Investors have been adopting a wait and watch policy before committing for the long-term. Are they confident about this region?
If you were a money manager, you would be sceptical. We say all that will be resolved over the coming months. People will wait to get more clarity. There is long-term value in this region.
Hedge funds, at present, are moving fast. They are very actively trading in equities as they see value in this economy. When you look from an investment point of view, you see fantastic opportunities within the equity market.
Does it mean that the short-term scenario is not very positive when it comes to the return of investor confidence?
We see investor confidence returning by the second quarter of this year. Annual results would have been declared by then and things would be much clearer. The second quarter will see higher investments in different sectors.
Which are the key trends you see as dominating the economic scenario in this region?
The first is the economic recovery. We expect continued government spending within the UAE and the GCC, which will benefit the construction industry. Besides, risk appetite will increase and oil prices will get better.
What are your expectations about the fourth quarter results for the UAE's banking sector?
That is weighing on the market at this point in time. Banks in Dubai are concerned about asset quality and increase in NPLs (non-performing loans). Those in Abu Dhabi are less concerned about this, as they have been stricter in their lending practices.
Do you expect provisioning to continue weighing heavily on balance sheets in 2010?
I don't believe provisioning will continue throughout the year. You might see some provisioning through the second quarter, but it will taper off and not be a major factor through 2010.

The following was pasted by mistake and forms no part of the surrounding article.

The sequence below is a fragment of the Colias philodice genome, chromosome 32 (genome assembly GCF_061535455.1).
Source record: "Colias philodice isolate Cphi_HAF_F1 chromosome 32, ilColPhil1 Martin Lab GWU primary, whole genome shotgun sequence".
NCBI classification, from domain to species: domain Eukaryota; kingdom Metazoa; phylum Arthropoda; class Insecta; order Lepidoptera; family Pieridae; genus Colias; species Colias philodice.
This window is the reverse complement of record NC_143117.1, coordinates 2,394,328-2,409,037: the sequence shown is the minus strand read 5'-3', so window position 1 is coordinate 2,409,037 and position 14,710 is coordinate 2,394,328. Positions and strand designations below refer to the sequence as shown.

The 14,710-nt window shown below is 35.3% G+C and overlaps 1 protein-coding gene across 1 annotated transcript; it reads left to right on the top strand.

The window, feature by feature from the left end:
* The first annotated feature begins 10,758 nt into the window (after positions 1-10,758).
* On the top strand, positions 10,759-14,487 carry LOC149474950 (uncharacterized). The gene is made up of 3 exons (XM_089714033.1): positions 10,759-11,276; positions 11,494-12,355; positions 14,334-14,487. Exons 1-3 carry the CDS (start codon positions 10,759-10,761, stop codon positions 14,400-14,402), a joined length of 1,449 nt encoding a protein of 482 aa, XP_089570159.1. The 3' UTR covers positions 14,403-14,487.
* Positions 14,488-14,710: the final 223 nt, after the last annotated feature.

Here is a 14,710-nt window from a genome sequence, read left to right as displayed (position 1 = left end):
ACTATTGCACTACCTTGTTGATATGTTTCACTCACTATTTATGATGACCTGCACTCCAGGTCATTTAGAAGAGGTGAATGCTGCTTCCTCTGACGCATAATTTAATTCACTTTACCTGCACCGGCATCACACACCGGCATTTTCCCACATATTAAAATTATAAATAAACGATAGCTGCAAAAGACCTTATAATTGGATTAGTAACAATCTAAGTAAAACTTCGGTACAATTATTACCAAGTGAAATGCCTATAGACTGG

When do you see banks reducing their lending rates?
That will come through a decline in the risk that is perceived at the moment. Economic growth dynamics will be much stronger by the second quarter. The economy will be stronger and the uncertainty will reduce.
Which are the asset categories that investors will prefer this year?
This year it will be equity. It's about stronger economic growth and lower inflation. The environment will be better for equities. Valuations at the moment make them incredibly attractive.
PROFILE: Tudor Allin-Khan Chief Economist, Al Futtaim HC Securities
Allin-Khan has spent almost 12 years in the finance industry. In his present position, he is responsible for building HC's Middle East macro research product.
Prior to this, he spent 11 years in the City of London as an economist/strategist with a number of blue-chip investment banks.
Allin-Khan started his career as an economist at Flemings Investment Bank and worked with Lehman Brothers. He has also worked with HSBC and Morgan Stanley.
Allin-Khan graduated in economics and econometrics from the Bath University and is a CFA charter holder.